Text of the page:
Spotlight: Taking home the prize
Publication Date: Friday Jun 13, 1997

Spotlight: Taking home the prize

Name: Kim Roberts

Age: 27

Occupation: Filmmaker

Residence: Palo Alto

Education: Attended high school in Denver. Earned her undergraduate degree in Chinese and Political Science from Wellesley University in Massachusetts. Just graduated from the graduate documentary film program at Stanford University, a two-year course of study that requires each of the program's 12 students to complete a thesis film. Roberts' effort, "Miriam Is Not Amused," has been named one of 10 winners at the Academy of Motion Picture Arts and Sciences' 24th Annual Student Academy Awards. She won in the Documentary category.

Artistic background: Roberts traces her love of film back to her Denver roots. "Through high school, my parents had all of these film channels, and I would just stay up late watching every film festival I could." Her undergraduate studies in Chinese and political science first introduced her to the world of filmmaking. "A woman who taught me Chinese, Carma Hinton, brought me aboard to work on a film called 'The Gate of Heavenly Peace,' which dealt with the 1989 demonstration in Tiananmen Square in China. She was an inspiring, fascinating person and the experience of going twice to China, first in 1990 and again in 1993, to film this documentary was my first real project. It was exciting being involved in that sort of undercover filming." With "The Gate of Heavenly Peace" under her belt, Roberts was accepted into Stanford's documentary film program. Her first solo film, "Class Struggle in Palo Alto," dealt with her ambivalent feelings about living in the Bay Area. The most important thing to emerge from that first effort would prove to be her meeting with Miriam Patchen.

'Miriam Is Not Amused': Roberts' thesis film, "Miriam Is Not Amused" takes a cautious look at the life of Palo Alto resident Miriam Patchen, who's often seen demonstrating for or against a variety of causes on the corner of El Camino Real and Embarcadero Road. The film traces Patchen's life, starting with her early political activism (the daughter of two Socialists, Patchen claims to have been "the youngest card-carrying member of the American Communist Party" at age 8, though she left two years later for political differences), and then going through her multiple identities as student, girlfriend, wife, muse, literary figure, widow and elderly activist. The film is careful in its efforts to avoid reducing Miriam's life by favoring one role over another, but it comes close to implying that her unwavering devotion to her more famous spouse, poet Kenneth Patchen, even when he was bedridden for years with chronic back stress, might have suffocated her own political and personal ambitions. The title coyly suggests that we examine Miriam in the context of her own life and words rather than as the muse of her husband. Roberts employs a personal voice in her narration that comes off less authoritative and more subjective. "It's my voice providing narration, talking about getting to know Miriam personally. This is not some sort of final representation of who this person really is, just one person's small account of her time with the subject. I hope that the personal style makes the audience think about the process of filmmaking, about the biases of the filmmaker. My film should not be trusted as a record of facts."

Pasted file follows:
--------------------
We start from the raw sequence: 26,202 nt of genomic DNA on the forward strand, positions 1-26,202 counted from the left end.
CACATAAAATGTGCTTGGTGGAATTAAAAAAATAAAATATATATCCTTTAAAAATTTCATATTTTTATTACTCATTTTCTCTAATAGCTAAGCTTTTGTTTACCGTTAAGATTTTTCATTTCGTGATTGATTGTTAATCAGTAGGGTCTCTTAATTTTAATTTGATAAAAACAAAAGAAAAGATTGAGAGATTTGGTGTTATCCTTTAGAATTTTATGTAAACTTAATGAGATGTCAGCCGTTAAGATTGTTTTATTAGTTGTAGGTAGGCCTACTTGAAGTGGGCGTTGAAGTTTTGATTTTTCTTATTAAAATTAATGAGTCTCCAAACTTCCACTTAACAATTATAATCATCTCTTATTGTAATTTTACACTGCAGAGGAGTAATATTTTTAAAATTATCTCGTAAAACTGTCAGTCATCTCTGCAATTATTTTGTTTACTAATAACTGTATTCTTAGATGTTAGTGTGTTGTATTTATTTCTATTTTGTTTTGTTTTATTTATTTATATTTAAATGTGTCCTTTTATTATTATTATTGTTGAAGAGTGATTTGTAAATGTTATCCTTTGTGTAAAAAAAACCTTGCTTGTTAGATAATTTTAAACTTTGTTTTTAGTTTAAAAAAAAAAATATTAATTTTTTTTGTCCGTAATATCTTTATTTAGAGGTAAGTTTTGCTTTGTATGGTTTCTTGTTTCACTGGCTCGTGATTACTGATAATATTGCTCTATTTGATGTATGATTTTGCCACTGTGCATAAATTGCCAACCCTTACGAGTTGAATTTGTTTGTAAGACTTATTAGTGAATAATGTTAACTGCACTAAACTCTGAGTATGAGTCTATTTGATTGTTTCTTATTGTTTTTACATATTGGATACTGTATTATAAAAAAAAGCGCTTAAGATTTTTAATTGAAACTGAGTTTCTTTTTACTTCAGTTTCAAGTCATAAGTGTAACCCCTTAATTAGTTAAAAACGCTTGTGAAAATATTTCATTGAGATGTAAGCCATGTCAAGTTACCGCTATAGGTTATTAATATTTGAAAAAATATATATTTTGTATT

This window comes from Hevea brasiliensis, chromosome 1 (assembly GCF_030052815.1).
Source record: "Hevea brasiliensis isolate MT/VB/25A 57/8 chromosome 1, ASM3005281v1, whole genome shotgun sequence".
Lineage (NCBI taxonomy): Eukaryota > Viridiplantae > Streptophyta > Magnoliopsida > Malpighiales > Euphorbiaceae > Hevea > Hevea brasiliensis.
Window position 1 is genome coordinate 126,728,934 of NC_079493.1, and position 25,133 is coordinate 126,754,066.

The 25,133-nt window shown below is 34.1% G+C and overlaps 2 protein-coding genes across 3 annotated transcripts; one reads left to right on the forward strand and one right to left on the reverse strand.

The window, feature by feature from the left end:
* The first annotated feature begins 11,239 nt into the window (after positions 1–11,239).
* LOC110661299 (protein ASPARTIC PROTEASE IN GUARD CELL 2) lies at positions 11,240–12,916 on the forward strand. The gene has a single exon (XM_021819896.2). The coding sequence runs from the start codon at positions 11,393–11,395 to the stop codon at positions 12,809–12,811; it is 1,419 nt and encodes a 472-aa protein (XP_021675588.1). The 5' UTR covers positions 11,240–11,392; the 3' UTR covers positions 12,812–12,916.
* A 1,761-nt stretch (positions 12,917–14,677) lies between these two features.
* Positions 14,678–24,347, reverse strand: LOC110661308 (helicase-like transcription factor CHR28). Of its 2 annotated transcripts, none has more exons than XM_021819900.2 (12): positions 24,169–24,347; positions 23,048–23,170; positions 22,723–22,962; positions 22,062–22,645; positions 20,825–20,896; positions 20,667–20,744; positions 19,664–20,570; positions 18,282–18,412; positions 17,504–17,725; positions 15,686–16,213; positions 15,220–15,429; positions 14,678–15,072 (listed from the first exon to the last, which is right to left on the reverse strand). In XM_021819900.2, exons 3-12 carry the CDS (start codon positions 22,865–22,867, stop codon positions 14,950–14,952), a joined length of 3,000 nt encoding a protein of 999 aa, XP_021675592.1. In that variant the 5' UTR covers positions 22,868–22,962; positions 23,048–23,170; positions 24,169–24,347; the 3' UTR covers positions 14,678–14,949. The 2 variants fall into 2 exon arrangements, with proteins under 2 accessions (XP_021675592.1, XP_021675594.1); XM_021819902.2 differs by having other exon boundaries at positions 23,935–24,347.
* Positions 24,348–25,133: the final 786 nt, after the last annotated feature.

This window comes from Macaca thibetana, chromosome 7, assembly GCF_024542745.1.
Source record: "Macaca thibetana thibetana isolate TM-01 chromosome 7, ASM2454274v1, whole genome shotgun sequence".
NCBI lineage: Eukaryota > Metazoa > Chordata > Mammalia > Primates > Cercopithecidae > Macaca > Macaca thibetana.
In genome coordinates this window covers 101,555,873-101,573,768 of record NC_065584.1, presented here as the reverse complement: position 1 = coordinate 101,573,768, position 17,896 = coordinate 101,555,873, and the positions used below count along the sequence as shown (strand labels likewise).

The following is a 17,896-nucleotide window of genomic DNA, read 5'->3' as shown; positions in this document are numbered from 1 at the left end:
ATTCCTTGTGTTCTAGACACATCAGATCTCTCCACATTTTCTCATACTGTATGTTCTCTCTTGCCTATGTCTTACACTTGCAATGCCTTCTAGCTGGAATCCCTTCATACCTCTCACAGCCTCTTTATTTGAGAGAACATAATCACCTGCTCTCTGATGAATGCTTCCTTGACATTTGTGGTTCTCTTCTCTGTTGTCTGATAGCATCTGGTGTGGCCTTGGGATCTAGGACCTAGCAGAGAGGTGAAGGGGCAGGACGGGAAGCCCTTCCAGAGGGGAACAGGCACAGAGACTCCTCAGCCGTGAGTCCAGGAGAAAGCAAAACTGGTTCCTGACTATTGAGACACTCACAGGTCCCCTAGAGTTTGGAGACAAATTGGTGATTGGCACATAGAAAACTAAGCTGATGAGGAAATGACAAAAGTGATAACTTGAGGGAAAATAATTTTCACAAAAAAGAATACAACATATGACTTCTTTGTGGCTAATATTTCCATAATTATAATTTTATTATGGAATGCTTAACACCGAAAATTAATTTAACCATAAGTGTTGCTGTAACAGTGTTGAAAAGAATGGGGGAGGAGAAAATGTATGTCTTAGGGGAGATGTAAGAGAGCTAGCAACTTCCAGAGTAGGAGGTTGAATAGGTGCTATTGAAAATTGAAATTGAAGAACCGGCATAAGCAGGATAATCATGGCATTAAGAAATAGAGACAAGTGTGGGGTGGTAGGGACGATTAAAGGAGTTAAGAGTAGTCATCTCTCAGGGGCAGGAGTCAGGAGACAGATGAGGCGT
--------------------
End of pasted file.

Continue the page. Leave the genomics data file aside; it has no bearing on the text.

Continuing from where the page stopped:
Film in general: "I suppose almost everyone is interested in film. It is a more immediate, direct way to communicate with people than some other artistic media. Today, people respond to it more readily. It might be simply self-indulgent, but it is hard for me to see what relevancy other artistic endeavors that I enjoyed would have to the rest of the world. Film combines many elements--music, sound, pictures, story. And it works on many different levels. Working in film, I feel less like I've entered a field of art and more like I'm involved in the communication industry."

Advice to the would-be filmmaker: "I think that people are very mystified by the technology associated with filmmaking, and I think that for a long time people in the industry perpetuated those conceptions. It's not that difficult to learn. The hard part is the ideas. Learning how to film is not the hard part. Take classes. Most of the true learning will only come when you're out there doing it, making mistakes."

Current projects: She and partner Eli Despres are currently at work on a fiction project set in San Francisco. "It's a surreal comedy about an amiable grocery store clerk who tries unsuccessfully to connect with the store's customers. The story turns with the arrival of a long lost brother who claims to possess a telepathic link with the main character." So far, the film is in the financing and planning stages. "It is an entirely different thing to have to pitch a fiction film!" "Miriam Is Not Amused" will likely show in several film festivals this summer, but those interested in seeing the film may call Roberts directly at 757-0706 to arrange a viewing.

--Rico Sablan 

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